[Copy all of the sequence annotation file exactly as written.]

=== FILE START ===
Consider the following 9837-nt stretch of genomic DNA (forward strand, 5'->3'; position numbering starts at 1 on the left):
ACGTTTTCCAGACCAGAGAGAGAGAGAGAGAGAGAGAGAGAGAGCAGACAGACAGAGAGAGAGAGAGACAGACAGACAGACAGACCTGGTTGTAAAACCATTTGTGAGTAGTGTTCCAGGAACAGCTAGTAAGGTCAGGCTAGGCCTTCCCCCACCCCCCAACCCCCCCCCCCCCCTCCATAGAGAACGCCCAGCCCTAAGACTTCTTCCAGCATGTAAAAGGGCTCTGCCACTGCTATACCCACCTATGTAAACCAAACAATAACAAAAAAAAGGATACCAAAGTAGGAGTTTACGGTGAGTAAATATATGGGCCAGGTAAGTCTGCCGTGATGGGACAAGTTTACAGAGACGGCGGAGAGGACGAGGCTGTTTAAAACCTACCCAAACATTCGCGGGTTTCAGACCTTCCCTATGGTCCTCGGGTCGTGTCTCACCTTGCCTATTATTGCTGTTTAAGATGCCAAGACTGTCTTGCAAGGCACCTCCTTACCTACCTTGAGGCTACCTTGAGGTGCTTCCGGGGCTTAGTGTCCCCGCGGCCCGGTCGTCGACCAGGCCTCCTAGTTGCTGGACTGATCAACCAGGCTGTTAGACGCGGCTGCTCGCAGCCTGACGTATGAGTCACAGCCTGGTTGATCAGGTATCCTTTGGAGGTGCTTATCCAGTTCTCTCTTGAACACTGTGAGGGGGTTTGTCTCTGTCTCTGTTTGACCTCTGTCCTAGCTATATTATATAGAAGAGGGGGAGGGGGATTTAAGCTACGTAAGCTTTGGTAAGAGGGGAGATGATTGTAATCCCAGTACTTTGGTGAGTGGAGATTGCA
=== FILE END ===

Consider the following 9837-nt stretch of genomic DNA (forward strand, 5'->3'; position numbering starts at 1 on the left):
ACGTTTTCCAGACCAGAGAGAGAGAGAGAGAGAGAGAGAGAGAGCAGACAGACAGAGAGAGAGAGAGACAGACAGACAGACAGACCTGGTTGTAAAACCATTTGTGAGTAGTGTTCCAGGAACAGCTAGTAAGGTCAGGCTAGGCCTTCCCCCACCCCCCAACCCCCCCCCCCCCCTCCATAGAGAACGCCCAGCCCTAAGACTTCTTCCAGCATGTAAAAGGGCTCTGCCACTGCTATACCCACCTATGTAAACCAAACAATAACAAAAAAAAGGATACCAAAGTAGGAGTTTACGGTGAGTAAATATATGGGCCAGGTAAGTCTGCCGTGATGGGACAAGTTTACAGAGACGGCGGAGAGGACGAGGCTGTTTAAAACCTACCCAAACATTCGCGGGTTTCAGACCTTCCCTATGGTCCTCGGGTCGTGTCTCACCTTGCCTATTATTGCTGTTTAAGATGCCAAGACTGTCTTGCAAGGCACCTCCTTACCTACCTTGAGGCTACCTTGAGGTGCTTCCGGGGCTTAGTGTCCCCGCGGCCCGGTCGTCGACCAGGCCTCCTAGTTGCTGGACTGATCAACCAGGCTGTTAGACGCGGCTGCTCGCAGCCTGACGTATGAGTCACAGCCTGGTTGATCAGGTATCCTTTGGAGGTGCTTATCCAGTTCTCTCTTGAACACTGTGAGGGGGTTTGTCTCTGTCTCTGTTTGACCTCTGTCCTAGCTATATTATATAGAAGAGGGGGAGGGGGATTTAAGCTACGTAAGCTTTGGTAAGAGGGGAGATGATTGTAATCCCAGTACTTTGGTGAGTGGAGATTGCA